Deal Flow Still Slow, but Hope Springs Eternal
Transaction closes are still taking a pause from the frenzied fourth quarter, but dealmakers say theyre starting to see an uptick
The lackluster pace of middle-market dealmaking in the first quarter of 2013 slowed even further in the second quarter, with dealmakers continuing to point to the busy fourth quarter of 2012 as the culprit. Looking at transactions worth $1 billion or less, only 418 managed to close in the quarter, according to Thomson Reuters. That’s a 5 percent drop from the 437 deals that were completed in the first quarter and about 25 percent less than the 513 middle-market deals that closed in the second quarter of 2012. At $53.7 billion, deal value was slightly higher in the second quarter than the preceding quarter’s $52.8 billion but lower than the same quarter a year ago, when deal value came in at $65.3 billion.
Topping the list of mid-market deals that were completed in the quarter is Moon Township, Pa.-based Atlas Pipeline Partners LP (NYSE: APL), which acquired Teak Midstream LLC, a processor of natural gas in the Eagle Ford Shale of south Texas, for $1 billion in cash. The deal reflects the wave of M&A activity we’re seeing in the energy sector.
Other notable transactions include private equity firm Onex Corp.’s (TSX: OCX) purchase of Nielsen Expositions, a tradeshow operator and subsidiary of ratings agency Nielsen Holdings NV (NYSE: NLSN), for $950 million, as well as Sycamore Partners’ purchase of pop-culture retailer Hot Topic Inc. (Nasdaq: HOTT) for about $625 million—two deals that are emblematic of PE focus on brand name properties that resonate with consumers.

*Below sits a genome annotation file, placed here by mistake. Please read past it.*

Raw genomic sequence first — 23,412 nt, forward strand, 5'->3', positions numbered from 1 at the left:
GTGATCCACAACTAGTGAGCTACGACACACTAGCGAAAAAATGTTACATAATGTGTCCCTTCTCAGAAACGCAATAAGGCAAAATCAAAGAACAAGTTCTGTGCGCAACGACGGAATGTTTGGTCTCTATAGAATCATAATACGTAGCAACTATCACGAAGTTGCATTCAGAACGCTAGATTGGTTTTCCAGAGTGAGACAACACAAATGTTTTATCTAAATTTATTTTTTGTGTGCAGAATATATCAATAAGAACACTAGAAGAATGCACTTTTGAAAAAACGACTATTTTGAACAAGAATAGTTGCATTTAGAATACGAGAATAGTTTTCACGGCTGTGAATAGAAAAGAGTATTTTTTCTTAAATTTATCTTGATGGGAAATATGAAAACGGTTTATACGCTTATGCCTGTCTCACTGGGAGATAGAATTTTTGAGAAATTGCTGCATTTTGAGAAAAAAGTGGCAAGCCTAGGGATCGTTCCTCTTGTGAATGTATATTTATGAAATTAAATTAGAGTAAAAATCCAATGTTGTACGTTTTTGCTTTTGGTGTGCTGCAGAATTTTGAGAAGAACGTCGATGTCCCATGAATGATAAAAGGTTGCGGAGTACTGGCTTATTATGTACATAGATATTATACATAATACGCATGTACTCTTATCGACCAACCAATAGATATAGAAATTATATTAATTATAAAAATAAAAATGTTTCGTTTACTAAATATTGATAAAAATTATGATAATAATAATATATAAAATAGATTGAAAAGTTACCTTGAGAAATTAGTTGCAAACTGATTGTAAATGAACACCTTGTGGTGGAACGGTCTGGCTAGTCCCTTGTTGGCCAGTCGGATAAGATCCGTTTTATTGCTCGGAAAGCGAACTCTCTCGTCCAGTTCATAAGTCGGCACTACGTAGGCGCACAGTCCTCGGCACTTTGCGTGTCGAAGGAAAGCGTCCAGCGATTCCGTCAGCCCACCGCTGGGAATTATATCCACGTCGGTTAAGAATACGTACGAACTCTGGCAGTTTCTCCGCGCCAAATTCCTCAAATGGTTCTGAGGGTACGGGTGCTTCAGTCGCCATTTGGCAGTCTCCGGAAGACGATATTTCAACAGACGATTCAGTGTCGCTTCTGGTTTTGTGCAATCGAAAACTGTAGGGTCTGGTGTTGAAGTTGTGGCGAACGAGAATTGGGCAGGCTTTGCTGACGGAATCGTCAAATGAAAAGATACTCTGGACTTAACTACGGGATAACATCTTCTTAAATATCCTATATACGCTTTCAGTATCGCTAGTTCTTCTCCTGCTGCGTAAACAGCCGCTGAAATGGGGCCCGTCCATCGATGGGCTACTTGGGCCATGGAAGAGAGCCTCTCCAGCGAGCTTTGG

One of the most celebrated deals that closed in the quarter falls just outside our $1 billion definition of a middle-market deal. With a price tag of $1.1 billion, New York blogging service Tumblr Inc. ranks as Yahoo Inc.’s (Nasdaq: YHOO) fourth-biggest acquisition and the largest made by Marissa Mayer since leaving Google Inc. (Nasdaq: GOOG) to become CEO of Yahoo in July 2012. The once-struggling Yahoo has become an M&A machine, picking up 10 other companies over the past 10 months, including four announced in May.
Despite the down quarter, dealmakers remain optimistic about the balance of the year. “We have an abundance of capital available in the debt markets, private equity funds with a fair amount of capital at their disposal—all of these things should be factors to show an increase in M&A activity,” says Ted Koenig, chief executive of Chicago-based lender Monroe Capital LLC.
Based on anecdotal evidence, deal flow may have already started to pick up a bit. “What we’re finding now is we’re having a lot of discussions with potential sellers about exiting properties,” says Bill Roman, a managing director at Harris Williams & Co.
Certainly, there were some very big deals announced in the second quarter. Valeant Pharmaceuticals International Inc.’s (TSE: VRX) $8.7 billion deal for Bausch & Lomb Holdings Inc., the eye-care company owned by Warburg Pincus LLC, was one of the largest announced purchases, followed by Shuanghui International Holdings Ltd.’s offering to pay about $7 billion for the world’s largest pork producer Smithfield Foods Inc. (NYSE: SFD), in what is considered the biggest Chinese takeover of a U.S. company. Then there was the $2.65 billion sale of Longview Timber LLC to Weyerhaeuser Co., a U.S. real-estate investment trust that owns timberland, in what was considered the third-biggest forestry acquisition in North America.